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The study of faint galactic open clusters

Babu, G S D

The study of faint galactic open clusters [Ph.D Thesis] G S D Babu - Bangalore, Indian Institute of Astrophysics 1985 - 240p.

The topic of this thesis was originally suggested by
Late Prof. M. K. V. Bappu and was undertaken with two major aims.
The first was to obtain the luminosities of stars contained
in the very distant and hitherto not well-studied clusters.
The second aim was to use the younger of these clusters as
spiral arm tracers to substantiate the existing optical picture
of our Galaxy's spiral structure. In this thesis, the portion
covered was restricted to the anticenter direction of the Galaxy
(1600 < gal. long. < 2800 ) so th at an attempt may be made to
optically study the remotest galactic parts. This is made
slightly easier because in this direction, the complications
due to the effects of interstellar extinction are less than
those in the direction of the galactic center.
As the first step, one hundred and four not well-studied
clusters were chosen from the catalogue of open clusters ; n
the given range of galactic longitudes. Then thirty two of
them were observed with the modified objective grating method
(Hoag & Schroeder, 1970), so as to get an approximate estimate
of spectral types of the individual stars in each cluster region.
These spectral types were combined with their respective visual
magnitudes determined from the image sizes on the already existing
sky survey charts, to construct the approximate HR-diagram
of each cluster. Out of them, six were found to have stars
of spectral type B3 or earlier on the respective main-sequence
bands and were categorised as young. Six more bluer clusters were selected based on the visual inspection of the blue and
red prints of the sky survey charts.
All these twe lve clusters were photometrically observed
using the facilities at Kavalur Observatory in India and at
Siding Spring Observatory in Australia. In general, the stars which
appeared to be members, out of the observed ones, in each of
the programme clusters, ,have been found to be in the range
of 10 to 30, with one exception, for which 55 members have
been counted.
Each one of these clusters is found to be showing some
amount of luminosity spread, which is mainly caused by stars
of differing ages, supporting the earlier suggestion that star
formation in clusters is not coeval.
range of 6.0 x 106 to 5.9 x 108 years.
The ranges are in the
Their distances are found to be ranging from 0.6 kpc
to 7.1kpc and their colour excesses, E(B-V), are in the range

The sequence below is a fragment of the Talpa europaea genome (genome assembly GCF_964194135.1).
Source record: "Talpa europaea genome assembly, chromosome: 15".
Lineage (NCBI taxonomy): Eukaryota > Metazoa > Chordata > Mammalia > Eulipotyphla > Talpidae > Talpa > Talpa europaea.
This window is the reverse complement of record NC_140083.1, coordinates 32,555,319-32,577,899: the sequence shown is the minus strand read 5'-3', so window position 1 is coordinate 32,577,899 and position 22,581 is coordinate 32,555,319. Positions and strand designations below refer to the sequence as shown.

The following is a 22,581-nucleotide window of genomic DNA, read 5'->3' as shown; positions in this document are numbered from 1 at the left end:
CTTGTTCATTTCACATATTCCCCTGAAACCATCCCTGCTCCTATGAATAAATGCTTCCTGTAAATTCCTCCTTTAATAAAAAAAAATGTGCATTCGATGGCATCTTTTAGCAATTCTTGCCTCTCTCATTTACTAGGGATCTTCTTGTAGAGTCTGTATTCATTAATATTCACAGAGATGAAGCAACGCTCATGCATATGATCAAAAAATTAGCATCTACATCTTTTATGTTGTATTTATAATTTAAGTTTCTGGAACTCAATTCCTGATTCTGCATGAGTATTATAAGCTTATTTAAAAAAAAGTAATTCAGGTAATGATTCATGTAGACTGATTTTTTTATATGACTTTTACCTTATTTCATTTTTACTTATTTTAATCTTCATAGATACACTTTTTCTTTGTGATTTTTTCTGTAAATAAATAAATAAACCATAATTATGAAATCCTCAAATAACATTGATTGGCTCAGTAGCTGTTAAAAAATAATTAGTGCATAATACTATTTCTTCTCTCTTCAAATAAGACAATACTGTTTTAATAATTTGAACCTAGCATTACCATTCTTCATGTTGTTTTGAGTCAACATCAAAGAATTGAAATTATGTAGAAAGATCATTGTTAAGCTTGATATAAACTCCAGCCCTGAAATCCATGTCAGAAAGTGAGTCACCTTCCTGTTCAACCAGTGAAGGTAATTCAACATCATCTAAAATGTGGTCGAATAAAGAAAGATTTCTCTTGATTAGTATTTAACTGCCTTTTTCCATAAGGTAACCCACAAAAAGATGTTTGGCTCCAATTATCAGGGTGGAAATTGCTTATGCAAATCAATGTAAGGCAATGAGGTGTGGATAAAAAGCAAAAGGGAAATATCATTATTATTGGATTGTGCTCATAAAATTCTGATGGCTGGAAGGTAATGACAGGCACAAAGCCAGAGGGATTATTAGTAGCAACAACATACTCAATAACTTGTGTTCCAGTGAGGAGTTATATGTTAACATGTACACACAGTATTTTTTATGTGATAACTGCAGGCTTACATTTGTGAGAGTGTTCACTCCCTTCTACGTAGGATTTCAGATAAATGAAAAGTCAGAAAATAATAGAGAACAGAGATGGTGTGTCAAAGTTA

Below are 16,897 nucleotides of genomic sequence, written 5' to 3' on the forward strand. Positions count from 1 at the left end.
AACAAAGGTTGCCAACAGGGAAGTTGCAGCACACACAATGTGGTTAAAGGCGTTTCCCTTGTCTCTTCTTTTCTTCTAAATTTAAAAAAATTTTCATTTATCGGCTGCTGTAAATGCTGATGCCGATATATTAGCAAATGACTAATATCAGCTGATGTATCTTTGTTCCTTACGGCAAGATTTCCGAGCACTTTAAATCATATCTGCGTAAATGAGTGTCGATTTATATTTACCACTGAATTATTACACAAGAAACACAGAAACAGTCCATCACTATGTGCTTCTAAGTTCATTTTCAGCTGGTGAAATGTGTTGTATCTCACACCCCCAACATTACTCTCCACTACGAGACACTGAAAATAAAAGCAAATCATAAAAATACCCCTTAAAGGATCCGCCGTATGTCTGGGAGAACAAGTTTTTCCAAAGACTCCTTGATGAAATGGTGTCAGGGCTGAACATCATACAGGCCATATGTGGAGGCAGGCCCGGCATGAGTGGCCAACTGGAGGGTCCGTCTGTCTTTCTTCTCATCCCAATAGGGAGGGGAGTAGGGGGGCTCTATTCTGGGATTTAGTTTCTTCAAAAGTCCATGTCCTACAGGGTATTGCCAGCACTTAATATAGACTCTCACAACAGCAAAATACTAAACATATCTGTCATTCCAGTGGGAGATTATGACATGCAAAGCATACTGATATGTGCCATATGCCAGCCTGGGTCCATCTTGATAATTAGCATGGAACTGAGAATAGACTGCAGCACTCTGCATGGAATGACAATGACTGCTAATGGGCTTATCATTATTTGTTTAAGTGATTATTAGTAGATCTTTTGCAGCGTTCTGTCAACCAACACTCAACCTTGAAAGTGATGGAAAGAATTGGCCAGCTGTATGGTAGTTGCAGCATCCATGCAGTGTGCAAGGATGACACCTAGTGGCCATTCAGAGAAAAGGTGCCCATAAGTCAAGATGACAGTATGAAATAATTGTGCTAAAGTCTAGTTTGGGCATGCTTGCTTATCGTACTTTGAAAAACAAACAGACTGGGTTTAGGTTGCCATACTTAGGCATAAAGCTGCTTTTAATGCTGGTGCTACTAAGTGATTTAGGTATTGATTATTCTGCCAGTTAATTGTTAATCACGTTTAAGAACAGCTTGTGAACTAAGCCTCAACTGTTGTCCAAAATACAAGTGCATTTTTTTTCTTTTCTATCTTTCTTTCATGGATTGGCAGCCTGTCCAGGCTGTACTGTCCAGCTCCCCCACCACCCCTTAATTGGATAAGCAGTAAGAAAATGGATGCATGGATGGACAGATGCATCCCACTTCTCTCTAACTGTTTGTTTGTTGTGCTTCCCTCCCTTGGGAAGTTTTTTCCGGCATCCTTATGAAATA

of 0.00 mag to 1.20 mag. It is clearly seen from the present
work that as the cluster distance increases, the value of
E(B-V) increases. That is, the amount of interstellar matter
increases in the line of sight column with the increasing distance
from the Sun ;n the plane of the Galaxy.
Out of the twelve clusters studied here, four are located
along the Cygnus-Orion arm and onecs a definite member of the
Sagittarius-Carina arm. The existence of the outer Peruses
spiral feature is substantiated by four clusters at distances
of about 4 to 5.S kpc in the direction of the galactic longitude 170° to 220°, some evidence for which was found earlier by
Moffat & Vogt (1973). There is a clear indication that this
outer feature is probably extending into the Puppis group of
clusters which seems to be the junction for the merging of
the loc a 1 arm with the outer Peruse arm. Thisis supported
by one of the presently studied clusters which is located at
a distance of about 6.5 kpc in the galactic longitude of about
245° ,
There is an indication of a feature which is originating
from the Orion-Cygnus arm at a distance of about 4.5 kpc and
extending upto a distance of about 8 kpc towards the galactic
longitude of 280°, This inference is based on the location
of one of the programme clusters at a distance of about 7 kpc
in the direction of galactic longitude 2700 along with two
other already known clusters in the same area. Even though
there is some suggestion of this branching off feature from
the radio studies, this is perhaps its first indication from
the optical observations.

Astronomy and Astrophysics Thesaurus
Clusters of Galaxies
Open Clusters
Ph.D Thesis

043:52 / BAB

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